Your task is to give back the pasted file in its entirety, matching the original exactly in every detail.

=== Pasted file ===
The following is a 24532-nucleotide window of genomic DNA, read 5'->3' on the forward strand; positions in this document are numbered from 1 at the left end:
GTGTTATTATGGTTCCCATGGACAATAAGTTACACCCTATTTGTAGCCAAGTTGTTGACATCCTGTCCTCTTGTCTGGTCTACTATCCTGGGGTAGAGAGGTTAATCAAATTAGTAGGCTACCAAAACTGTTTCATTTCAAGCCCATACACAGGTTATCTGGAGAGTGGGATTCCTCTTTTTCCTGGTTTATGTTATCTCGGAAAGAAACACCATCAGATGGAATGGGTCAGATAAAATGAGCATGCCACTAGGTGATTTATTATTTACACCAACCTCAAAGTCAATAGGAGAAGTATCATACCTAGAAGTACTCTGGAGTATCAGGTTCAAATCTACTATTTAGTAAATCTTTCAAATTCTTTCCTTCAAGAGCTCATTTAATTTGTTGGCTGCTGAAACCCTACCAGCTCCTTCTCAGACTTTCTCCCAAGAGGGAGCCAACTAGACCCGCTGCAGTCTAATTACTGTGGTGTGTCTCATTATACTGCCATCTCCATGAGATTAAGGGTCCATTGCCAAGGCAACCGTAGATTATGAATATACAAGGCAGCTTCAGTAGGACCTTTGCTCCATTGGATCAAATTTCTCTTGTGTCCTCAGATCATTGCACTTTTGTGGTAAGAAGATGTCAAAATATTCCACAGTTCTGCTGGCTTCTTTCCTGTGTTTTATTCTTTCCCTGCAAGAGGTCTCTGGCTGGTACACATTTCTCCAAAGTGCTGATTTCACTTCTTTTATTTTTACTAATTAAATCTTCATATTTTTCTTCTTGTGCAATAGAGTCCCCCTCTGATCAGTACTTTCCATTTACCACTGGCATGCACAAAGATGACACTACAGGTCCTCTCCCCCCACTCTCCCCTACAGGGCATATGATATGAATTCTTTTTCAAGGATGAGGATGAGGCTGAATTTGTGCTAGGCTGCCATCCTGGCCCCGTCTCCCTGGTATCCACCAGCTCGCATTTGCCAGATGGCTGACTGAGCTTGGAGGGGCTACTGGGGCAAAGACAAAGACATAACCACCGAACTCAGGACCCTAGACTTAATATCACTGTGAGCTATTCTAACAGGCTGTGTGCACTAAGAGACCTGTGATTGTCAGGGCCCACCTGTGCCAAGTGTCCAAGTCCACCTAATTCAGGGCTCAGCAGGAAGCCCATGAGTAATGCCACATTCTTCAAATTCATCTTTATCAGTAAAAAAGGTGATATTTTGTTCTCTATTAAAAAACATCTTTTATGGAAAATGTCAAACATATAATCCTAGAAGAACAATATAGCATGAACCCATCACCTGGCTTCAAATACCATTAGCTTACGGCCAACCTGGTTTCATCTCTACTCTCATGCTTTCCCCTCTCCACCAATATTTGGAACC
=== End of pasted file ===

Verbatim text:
The following is a 24532-nucleotide window of genomic DNA, read 5'->3' on the forward strand; positions in this document are numbered from 1 at the left end:
GTGTTATTATGGTTCCCATGGACAATAAGTTACACCCTATTTGTAGCCAAGTTGTTGACATCCTGTCCTCTTGTCTGGTCTACTATCCTGGGGTAGAGAGGTTAATCAAATTAGTAGGCTACCAAAACTGTTTCATTTCAAGCCCATACACAGGTTATCTGGAGAGTGGGATTCCTCTTTTTCCTGGTTTATGTTATCTCGGAAAGAAACACCATCAGATGGAATGGGTCAGATAAAATGAGCATGCCACTAGGTGATTTATTATTTACACCAACCTCAAAGTCAATAGGAGAAGTATCATACCTAGAAGTACTCTGGAGTATCAGGTTCAAATCTACTATTTAGTAAATCTTTCAAATTCTTTCCTTCAAGAGCTCATTTAATTTGTTGGCTGCTGAAACCCTACCAGCTCCTTCTCAGACTTTCTCCCAAGAGGGAGCCAACTAGACCCGCTGCAGTCTAATTACTGTGGTGTGTCTCATTATACTGCCATCTCCATGAGATTAAGGGTCCATTGCCAAGGCAACCGTAGATTATGAATATACAAGGCAGCTTCAGTAGGACCTTTGCTCCATTGGATCAAATTTCTCTTGTGTCCTCAGATCATTGCACTTTTGTGGTAAGAAGATGTCAAAATATTCCACAGTTCTGCTGGCTTCTTTCCTGTGTTTTATTCTTTCCCTGCAAGAGGTCTCTGGCTGGTACACATTTCTCCAAAGTGCTGATTTCACTTCTTTTATTTTTACTAATTAAATCTTCATATTTTTCTTCTTGTGCAATAGAGTCCCCCTCTGATCAGTACTTTCCATTTACCACTGGCATGCACAAAGATGACACTACAGGTCCTCTCCCCCCACTCTCCCCTACAGGGCATATGATATGAATTCTTTTTCAAGGATGAGGATGAGGCTGAATTTGTGCTAGGCTGCCATCCTGGCCCCGTCTCCCTGGTATCCACCAGCTCGCATTTGCCAGATGGCTGACTGAGCTTGGAGGGGCTACTGGGGCAAAGACAAAGACATAACCACCGAACTCAGGACCCTAGACTTAATATCACTGTGAGCTATTCTAACAGGCTGTGTGCACTAAGAGACCTGTGATTGTCAGGGCCCACCTGTGCCAAGTGTCCAAGTCCACCTAATTCAGGGCTCAGCAGGAAGCCCATGAGTAATGCCACATTCTTCAAATTCATCTTTATCAGTAAAAAAGGTGATATTTTGTTCTCTATTAAAAAACATCTTTTATGGAAAATGTCAAACATATAATCCTAGAAGAACAATATAGCATGAACCCATCACCTGGCTTCAAATACCATTAGCTTACGGCCAACCTGGTTTCATCTCTACTCTCATGCTTTCCCCTCTCCACCAATATTTGGAACC